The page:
Passenger lists are very useful pieces of information to genealogists. It can help you to pinpoint exactly when an ancestor decided to leave the country of his or her birth and begin living in another country. Genes Reunited now has passenger lists that genealogists can view online, for free, through their website.
Genes Reunited is a genealogy website that is a sister site to both the Friends Reunited and the Friends Reunited Dating websites. The Genes Reunited website was launched in 2003, and is a good resource for genealogists to use. It is one of the UK’s leading family history websites, and it has over 11 million members using it. This is a place where genealogists can start their family tree, and get some help filling it in. There are over 515 million family history records located in this website that you can search through.
You do not have to be from the UK in order to become a member of Genes Reunited. Genealogists from the United States can sign up for free and so can genealogists from several other countries around the world. They also have a few subscription plans for those who are interested in them.
Recently, Genes Reunited has placed its passenger lists online, for people to view. These lists are from the years between 1890 and 1960. You can find details about the names of the passengers who were on each ship, their birth year, the address they lived at in the UK, their marital status, nationality, and what their occupation was. You can also find details about the name of the ship, the dates it was traveling, and its departure and destination ports.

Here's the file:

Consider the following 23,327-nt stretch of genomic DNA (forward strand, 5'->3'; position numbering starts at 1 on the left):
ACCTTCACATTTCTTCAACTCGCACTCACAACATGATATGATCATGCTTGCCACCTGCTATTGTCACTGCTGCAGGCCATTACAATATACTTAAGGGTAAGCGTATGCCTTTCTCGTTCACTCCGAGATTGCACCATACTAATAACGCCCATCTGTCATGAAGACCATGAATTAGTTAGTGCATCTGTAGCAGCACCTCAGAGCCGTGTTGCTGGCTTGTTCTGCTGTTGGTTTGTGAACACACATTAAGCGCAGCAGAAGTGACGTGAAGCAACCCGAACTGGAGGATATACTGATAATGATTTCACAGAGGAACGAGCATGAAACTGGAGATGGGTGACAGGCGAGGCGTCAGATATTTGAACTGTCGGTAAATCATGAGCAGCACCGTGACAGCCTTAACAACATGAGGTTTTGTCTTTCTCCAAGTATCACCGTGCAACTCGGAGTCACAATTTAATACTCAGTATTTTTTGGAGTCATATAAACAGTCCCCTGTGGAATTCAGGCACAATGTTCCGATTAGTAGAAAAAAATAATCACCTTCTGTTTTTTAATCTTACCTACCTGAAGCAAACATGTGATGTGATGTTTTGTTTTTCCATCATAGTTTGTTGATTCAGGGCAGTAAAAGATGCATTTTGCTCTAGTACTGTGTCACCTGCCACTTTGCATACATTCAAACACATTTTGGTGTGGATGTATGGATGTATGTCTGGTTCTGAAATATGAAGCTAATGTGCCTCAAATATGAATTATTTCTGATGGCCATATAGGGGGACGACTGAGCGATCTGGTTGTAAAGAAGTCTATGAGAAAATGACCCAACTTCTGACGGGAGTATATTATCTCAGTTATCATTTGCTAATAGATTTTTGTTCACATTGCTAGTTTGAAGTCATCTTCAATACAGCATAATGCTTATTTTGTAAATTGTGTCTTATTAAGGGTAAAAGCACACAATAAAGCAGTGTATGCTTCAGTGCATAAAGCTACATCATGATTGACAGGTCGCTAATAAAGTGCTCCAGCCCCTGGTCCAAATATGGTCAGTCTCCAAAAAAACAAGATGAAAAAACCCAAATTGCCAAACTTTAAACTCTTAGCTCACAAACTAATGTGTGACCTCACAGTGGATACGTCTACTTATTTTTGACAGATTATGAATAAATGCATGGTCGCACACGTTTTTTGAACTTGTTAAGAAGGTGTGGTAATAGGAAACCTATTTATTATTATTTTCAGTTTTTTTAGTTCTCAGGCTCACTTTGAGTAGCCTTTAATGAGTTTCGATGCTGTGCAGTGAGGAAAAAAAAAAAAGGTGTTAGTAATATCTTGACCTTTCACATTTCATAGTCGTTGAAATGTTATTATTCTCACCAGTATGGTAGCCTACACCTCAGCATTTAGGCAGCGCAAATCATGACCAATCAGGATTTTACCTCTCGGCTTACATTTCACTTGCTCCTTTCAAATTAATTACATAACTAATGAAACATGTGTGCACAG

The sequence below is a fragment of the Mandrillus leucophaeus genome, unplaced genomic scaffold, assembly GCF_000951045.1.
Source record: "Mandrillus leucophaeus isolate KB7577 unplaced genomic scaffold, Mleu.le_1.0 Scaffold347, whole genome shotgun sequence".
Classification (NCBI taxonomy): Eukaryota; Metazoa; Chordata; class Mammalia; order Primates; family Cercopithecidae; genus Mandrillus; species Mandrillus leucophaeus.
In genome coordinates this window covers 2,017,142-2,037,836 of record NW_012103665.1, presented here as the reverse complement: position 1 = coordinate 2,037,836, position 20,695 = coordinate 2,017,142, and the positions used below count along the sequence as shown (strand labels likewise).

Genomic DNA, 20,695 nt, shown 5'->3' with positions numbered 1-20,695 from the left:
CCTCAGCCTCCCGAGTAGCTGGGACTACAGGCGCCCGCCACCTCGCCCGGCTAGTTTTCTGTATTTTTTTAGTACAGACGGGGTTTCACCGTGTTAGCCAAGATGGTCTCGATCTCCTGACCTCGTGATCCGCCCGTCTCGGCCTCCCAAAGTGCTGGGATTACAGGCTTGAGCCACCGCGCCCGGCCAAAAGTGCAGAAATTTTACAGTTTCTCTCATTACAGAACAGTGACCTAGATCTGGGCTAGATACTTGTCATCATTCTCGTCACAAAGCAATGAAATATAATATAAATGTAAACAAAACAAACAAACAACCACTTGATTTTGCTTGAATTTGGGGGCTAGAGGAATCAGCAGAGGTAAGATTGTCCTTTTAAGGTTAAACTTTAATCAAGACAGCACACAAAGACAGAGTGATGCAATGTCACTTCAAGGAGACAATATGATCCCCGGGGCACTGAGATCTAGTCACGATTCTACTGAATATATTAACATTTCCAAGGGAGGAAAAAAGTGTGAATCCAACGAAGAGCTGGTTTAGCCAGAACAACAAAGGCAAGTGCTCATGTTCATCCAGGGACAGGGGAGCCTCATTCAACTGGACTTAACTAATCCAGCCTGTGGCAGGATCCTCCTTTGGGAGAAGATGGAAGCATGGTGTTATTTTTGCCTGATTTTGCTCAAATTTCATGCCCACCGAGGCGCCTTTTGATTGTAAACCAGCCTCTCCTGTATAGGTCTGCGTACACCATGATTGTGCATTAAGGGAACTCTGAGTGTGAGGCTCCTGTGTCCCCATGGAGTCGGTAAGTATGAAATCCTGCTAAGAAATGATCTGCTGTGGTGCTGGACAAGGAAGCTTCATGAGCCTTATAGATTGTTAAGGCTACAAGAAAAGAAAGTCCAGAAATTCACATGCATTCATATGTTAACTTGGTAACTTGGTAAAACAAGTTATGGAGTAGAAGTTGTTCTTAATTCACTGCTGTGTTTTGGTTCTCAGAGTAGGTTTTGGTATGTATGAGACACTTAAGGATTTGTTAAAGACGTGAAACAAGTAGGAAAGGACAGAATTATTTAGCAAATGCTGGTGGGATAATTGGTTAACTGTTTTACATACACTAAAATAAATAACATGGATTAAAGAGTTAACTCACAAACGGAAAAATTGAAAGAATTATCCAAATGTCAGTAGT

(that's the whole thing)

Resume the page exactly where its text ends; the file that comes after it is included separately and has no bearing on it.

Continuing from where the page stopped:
These passenger lists cover the years between 1947 and 1960 when around 710,000 people traveled to Australia from Great Britain. A large number of the people that chose to travel to Australia at that time were retired people. Plenty of the people who were on the passenger ships had the occupation of “housewife”. There also were a lot of divorcees and widowers who may have been planning on making a fresh start in Australia.
Genealogists who have been trying to fill in part of their family tree, and have hit a brick wall, may find these passenger lists to be useful. Perhaps your ancestor left the UK, and moved to Australia. This would mean that you should begin searching through an entirely different set of archives and records in order to find the information you are seeking.
Image by Robert Cutts on Flickr